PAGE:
The Importance of Organic/Regenerative Dairying in Human Health

Interested in a rev-up kind of conversation? You’re growing the most important health product on the planet.

Article by Phyllis Tichinin

Butterfat fat from cows fed outdoors on rapidly growing diverse pastures has the highest levels of life-saving Vitamins A, D.  But wait, aren’t animal fats bad for us?!  Actually, they’re crucial for brain repair, heart and bone health and immune strength, among many other functions. That’s why they’re called Essential Fatty Acids. 

We’re getting less than a tenth of the amount we need for full health and robust kids.   Unfortunately, that’s showing up in our skyrocketing rates of asthma, allergies, and childhood cancer.  Savvy mothers around the world are going back to natural approaches, and especially butter, to combat childhood illnesses and infertility.

But what about “saturated animal fats cause heart disease”?  That’s a medical myth from the 50’s. Medical researchers analysing hundreds of heart disease and diet studies conclude there is NO link between eating cholesterol/animal fats and heart disease (see source 1). Since many of us are encouraged to take cholesterol lowering drugs, it appears a profitable and therefore durable myth. We did reduce our animal fat and red meat consumption over the last 50 years, but heart disease and cancer are only going up.  So, animal fat can’t be the main cause.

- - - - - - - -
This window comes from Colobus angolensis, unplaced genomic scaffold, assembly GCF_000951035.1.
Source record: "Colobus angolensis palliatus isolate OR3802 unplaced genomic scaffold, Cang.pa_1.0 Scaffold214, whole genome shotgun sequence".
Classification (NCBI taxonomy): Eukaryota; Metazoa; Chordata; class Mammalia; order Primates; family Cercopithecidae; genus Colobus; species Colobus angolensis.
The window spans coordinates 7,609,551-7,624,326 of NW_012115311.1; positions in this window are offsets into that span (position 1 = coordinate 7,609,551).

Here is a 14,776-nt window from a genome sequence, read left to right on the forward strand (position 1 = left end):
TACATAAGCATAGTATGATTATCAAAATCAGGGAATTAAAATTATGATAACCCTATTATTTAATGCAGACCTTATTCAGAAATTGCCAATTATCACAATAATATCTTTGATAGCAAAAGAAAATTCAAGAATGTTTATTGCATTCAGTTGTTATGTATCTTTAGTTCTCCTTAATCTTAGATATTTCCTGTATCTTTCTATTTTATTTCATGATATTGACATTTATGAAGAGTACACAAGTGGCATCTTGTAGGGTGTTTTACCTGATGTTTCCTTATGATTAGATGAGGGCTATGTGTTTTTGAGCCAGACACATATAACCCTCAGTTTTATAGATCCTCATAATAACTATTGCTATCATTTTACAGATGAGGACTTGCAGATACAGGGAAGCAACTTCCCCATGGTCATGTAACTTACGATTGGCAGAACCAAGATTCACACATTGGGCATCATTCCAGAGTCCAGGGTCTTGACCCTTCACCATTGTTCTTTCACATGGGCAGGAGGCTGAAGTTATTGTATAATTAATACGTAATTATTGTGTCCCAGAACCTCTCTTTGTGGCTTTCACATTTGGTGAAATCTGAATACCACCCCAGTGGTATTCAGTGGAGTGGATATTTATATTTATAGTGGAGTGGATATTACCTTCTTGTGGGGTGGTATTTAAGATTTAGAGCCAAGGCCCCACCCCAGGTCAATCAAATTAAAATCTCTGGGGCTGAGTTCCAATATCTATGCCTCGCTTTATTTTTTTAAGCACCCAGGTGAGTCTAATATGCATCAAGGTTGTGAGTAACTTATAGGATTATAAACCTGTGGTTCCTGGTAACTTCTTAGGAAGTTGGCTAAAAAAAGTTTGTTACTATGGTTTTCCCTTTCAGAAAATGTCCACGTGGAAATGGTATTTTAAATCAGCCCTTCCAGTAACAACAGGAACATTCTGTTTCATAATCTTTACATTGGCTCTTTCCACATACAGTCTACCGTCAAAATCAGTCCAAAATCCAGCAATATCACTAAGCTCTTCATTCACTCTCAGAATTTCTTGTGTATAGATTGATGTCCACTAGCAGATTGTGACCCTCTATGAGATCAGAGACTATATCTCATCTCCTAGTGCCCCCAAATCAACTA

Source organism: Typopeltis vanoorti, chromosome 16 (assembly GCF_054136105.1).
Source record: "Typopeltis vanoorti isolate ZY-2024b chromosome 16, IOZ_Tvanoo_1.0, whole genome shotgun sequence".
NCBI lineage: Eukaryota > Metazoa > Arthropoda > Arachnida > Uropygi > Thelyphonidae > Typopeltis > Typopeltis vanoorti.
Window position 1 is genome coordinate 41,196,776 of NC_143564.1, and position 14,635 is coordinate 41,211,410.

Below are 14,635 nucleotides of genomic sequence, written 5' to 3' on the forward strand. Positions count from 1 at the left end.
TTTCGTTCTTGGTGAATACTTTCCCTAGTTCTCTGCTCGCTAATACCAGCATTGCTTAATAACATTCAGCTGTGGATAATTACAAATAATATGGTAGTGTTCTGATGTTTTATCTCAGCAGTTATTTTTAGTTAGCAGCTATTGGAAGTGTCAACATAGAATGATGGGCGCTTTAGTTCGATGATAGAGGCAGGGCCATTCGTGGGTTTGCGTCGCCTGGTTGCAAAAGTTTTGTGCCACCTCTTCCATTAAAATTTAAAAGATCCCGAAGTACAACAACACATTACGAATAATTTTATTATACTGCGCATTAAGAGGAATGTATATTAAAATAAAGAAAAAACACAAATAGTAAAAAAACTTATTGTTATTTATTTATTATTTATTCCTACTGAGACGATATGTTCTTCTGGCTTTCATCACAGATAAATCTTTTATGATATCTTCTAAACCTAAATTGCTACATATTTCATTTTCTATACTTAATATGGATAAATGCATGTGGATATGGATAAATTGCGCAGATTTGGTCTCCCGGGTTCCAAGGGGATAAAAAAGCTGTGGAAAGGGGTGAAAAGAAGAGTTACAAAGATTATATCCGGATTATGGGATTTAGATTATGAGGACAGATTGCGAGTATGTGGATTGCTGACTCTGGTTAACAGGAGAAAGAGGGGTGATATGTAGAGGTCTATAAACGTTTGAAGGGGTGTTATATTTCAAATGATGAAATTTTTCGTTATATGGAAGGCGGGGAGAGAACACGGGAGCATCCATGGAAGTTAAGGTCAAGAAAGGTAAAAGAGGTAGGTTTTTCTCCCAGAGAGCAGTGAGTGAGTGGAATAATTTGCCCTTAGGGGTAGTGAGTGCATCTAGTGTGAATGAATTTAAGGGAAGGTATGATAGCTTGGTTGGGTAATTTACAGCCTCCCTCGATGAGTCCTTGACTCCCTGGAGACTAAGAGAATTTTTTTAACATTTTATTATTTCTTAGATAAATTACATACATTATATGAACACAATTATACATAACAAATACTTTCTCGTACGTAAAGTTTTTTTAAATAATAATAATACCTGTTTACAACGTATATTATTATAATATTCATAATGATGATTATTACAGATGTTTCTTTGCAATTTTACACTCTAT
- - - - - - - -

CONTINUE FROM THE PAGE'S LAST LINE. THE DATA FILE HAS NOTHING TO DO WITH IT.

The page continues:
Deficiencies in Vitamins A and D and excessive processed carbohydrates in our diet are the main contributors to our increasing ill health. Birth defects, ADD/HD, epilepsy, depression, and cancer all have links back to too many carbs and not enough cholesterol/essential fatty acids from quality animal fat.   We are, after all, Palaeolithic in 99.99% of our body function.  The size of our brain is due to all that Woolly Mammoth fat we ate. We continue to need it for full health.

We can grow the world’s best butter fat but we’re not focusing on that.  Our international markets like Norway crave our butter.  Indian cultures revere anhydrous butter (ghee) for cooking and use it to treat everything from earaches to skin infections. Forget Milk Solids. Our future is in Fat.

Vitamins A&D in quality butter are accompanied by Vitamin K2 and CLA.  All these valuable fat molecules are produced by cow rumen microbes.  Thank you cow microbes, because these four fatty acids are known to powerfully reduce your risk from all sorts of cancers. But once again, the pastures must be diverse, mineral balanced, microbe friendly and grazed taller to really get the butter benefits. The glitch is those same wonder microbes are NOT happy in the presence of chemicals, like urea and antibiotics – the inputs organic dairy farmers make do without.